Taylor said he finished his poem, which he started two days ago, an hour before the event.

It's too late in the day for poetry
and too early in the night to know where we're going
By Greg Taylor

The point of life is to have a spiritual experience
Everything else is monkeys masturbating
Monkeys screeching/Monkeys flinging shit
All of which is preferable to the jackass I most recently dated
The idea of life is to be the eyes, ears, fingers, and mouth of Earth
To love Her, take care of Her, represent Her
We humans have shamed and abused Mother Earth so violently
We're turning her into a Mad Bitch
Hurricanes like never before, tornadoes like never before,
Tsunamis, deluges; it's just starting
And no one is talking about getting out of the car
We have to stop driving right now
For Mother Earth, for our future, four our kids: Forget it
Never gonna happen
The saving grace of this existence is that Heaven & Hell do exist and we're all
Going, we will all remember and be remembered, the Whole Universe will end in a
singularity of Love, but for here and now
Sometimes, the #1 thing in life is to get even with an ex
I could be reading a poem about you (you know who you are)…called:
'American Hore Sucks Terrorist Dick.' In which I am the American hore, and I
Remember what you said about white guys, Rev. Boyd, the mayor
What you want to do [and might do] to America. Yes I remember you -
Black, Jewish and Muslim - walking around like you got the only noble 10" On
top of the heaviest pair of balls west of the Mississippi
Here's some unsolicited advice, boyfriend: you wanna keep your next lover
Don't stand him up night after night, don't stand & deliver from up on your
Soapbox hour after hour, and how about this: don't steal his life savings
You want me to shut up? You wanna look better on paper?
Then be a better person in life
I am an American hore and I write poetry
I got my eye on you / I got my eyes on all of you's ///
And if you can't get quiet enough, broke enough, soft loose and free enough
To have a spiritual experience, at least fuck each other blind and silly
Pay attention to that moment, after lovingmaking, when the world seems safe, sane, and sacred, and in that moment for that moment, be saved.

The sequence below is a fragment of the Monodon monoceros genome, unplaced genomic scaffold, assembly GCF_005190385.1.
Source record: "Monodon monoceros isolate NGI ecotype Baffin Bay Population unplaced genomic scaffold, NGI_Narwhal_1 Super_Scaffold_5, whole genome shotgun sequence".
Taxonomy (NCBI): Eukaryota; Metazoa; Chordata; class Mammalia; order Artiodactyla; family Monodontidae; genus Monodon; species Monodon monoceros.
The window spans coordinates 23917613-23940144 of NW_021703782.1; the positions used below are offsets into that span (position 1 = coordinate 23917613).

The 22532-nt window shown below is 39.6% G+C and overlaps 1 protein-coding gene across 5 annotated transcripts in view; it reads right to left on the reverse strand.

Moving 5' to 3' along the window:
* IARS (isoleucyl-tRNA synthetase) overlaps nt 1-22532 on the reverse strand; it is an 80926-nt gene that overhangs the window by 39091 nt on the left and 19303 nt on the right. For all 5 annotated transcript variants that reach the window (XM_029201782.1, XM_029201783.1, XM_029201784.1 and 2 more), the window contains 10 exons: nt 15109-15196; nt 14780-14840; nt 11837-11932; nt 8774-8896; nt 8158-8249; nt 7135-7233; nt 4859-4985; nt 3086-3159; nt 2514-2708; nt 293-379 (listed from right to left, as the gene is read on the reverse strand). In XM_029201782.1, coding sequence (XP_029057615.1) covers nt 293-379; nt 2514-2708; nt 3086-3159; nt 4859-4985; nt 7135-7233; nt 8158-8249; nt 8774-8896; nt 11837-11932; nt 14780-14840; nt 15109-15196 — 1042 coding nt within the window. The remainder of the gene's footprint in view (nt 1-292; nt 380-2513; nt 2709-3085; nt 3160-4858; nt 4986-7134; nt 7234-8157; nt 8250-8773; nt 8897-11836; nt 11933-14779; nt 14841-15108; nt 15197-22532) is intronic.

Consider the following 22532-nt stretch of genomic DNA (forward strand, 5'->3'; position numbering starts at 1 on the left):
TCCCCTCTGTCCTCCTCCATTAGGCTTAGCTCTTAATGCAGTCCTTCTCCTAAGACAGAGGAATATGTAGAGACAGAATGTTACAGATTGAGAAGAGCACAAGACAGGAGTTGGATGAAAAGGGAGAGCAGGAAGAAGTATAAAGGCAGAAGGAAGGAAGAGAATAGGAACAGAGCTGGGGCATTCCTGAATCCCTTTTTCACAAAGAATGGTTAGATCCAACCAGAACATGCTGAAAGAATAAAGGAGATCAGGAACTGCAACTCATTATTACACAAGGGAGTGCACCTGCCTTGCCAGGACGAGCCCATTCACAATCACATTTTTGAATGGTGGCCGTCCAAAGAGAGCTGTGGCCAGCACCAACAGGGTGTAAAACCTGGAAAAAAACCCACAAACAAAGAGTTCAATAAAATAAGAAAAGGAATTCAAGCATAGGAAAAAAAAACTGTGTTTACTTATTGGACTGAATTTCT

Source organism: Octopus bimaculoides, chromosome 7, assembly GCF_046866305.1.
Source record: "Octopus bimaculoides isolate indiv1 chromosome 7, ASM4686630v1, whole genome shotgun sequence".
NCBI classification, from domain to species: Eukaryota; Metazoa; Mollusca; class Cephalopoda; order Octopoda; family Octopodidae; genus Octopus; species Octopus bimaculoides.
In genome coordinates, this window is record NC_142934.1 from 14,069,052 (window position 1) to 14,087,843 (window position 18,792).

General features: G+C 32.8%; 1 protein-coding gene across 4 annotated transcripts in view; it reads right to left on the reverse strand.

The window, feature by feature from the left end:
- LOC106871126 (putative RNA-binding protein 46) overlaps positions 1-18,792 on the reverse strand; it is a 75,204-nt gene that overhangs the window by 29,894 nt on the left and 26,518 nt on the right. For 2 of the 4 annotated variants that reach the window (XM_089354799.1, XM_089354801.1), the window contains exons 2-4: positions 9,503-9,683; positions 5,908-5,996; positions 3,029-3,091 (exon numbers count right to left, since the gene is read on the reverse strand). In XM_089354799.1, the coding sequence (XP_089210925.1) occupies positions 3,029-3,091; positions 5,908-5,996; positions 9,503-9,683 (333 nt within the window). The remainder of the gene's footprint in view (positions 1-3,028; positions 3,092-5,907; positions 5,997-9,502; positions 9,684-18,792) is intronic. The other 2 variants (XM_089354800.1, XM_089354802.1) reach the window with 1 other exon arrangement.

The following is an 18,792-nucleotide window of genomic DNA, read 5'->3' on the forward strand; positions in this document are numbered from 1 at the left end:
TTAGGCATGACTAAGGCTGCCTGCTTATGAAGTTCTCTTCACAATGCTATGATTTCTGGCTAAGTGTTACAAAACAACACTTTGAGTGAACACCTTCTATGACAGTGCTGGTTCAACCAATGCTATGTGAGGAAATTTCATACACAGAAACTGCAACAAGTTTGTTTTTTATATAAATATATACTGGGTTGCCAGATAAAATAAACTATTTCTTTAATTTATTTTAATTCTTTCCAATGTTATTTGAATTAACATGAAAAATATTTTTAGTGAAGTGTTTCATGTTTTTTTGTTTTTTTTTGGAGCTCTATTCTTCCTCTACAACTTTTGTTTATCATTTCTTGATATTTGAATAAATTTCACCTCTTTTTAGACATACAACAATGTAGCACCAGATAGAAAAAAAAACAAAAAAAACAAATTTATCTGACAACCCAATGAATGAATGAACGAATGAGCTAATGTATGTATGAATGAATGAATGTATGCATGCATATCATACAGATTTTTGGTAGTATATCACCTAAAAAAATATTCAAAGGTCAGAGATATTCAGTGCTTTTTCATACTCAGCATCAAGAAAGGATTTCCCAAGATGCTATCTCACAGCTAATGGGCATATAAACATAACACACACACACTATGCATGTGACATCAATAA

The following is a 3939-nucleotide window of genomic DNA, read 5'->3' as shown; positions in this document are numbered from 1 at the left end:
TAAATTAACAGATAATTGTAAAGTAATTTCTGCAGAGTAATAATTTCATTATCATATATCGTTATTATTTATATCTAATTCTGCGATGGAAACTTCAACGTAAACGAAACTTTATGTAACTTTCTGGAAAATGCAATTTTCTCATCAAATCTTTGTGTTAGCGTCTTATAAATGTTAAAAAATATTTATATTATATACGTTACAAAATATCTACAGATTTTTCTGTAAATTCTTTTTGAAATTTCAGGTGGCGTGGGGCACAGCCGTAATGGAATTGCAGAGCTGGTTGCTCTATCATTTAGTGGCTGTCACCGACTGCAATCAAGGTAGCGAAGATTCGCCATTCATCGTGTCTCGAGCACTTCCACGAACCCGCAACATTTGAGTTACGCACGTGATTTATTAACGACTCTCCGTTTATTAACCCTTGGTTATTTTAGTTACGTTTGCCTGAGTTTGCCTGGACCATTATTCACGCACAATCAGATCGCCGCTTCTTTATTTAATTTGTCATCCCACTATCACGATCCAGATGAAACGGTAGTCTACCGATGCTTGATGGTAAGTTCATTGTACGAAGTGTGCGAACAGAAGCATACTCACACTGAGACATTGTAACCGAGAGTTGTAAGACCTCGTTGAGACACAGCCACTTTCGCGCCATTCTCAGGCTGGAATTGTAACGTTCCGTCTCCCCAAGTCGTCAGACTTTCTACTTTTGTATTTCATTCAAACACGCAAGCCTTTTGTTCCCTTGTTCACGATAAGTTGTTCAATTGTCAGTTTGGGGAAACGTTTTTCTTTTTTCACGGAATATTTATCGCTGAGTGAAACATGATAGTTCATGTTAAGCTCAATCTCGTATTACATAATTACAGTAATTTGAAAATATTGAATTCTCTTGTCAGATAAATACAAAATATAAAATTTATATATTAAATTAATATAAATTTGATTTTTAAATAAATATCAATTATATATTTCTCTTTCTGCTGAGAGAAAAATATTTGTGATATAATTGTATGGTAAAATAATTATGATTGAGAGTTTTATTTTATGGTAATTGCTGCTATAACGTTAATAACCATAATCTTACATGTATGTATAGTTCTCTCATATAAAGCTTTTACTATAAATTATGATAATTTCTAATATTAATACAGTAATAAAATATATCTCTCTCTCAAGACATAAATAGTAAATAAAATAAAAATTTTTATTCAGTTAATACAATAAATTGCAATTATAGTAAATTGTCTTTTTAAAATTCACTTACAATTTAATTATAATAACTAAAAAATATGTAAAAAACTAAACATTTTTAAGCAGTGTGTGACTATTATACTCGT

"My inspiration was what I felt is needed to be heard in City Hall: spirituality, queerness and environmental awareness," Taylor said.

Greg Taylor

Taylor said he was extremely nervous and his hands were shaking as he read his poem, knowing that he would be the first poet ever to perform at this event.

"I wanted to say my truth and that kept me going," Taylor said.

Some poets didn't use words to tell their poetry. Guest host Amu Aki, 56, wore a long headdress with a peacock feather. He wears the headdresses and flowing clothing because so he can harness the wind's strength.

Amu Aki

When he was younger, Aki said he wanted to learn how to have a relationship with the elements but found himself closest with the air element.

"I'm collaborating with the wind to create art," Aki said.

Over 100 locals attended the event, said E.K. Keith, local poet and event host.

Keith said the organization will be applying for a grant so they can increase the publicity and bring more poets to next year's event.

"San Francisco is finally embracing its poets," Keith said.

Event organizer E.K Keith

Diamond Dave Whitaker first initiated the "Poem Under the Dome" event in January at the mayor's office during a celebration to honor the city's new poet laureate Jack Hirschman. The Board of Supervisors, the Mayor's Office and the San Francisco Public Library sponsored the event in honor of National Poetry Month.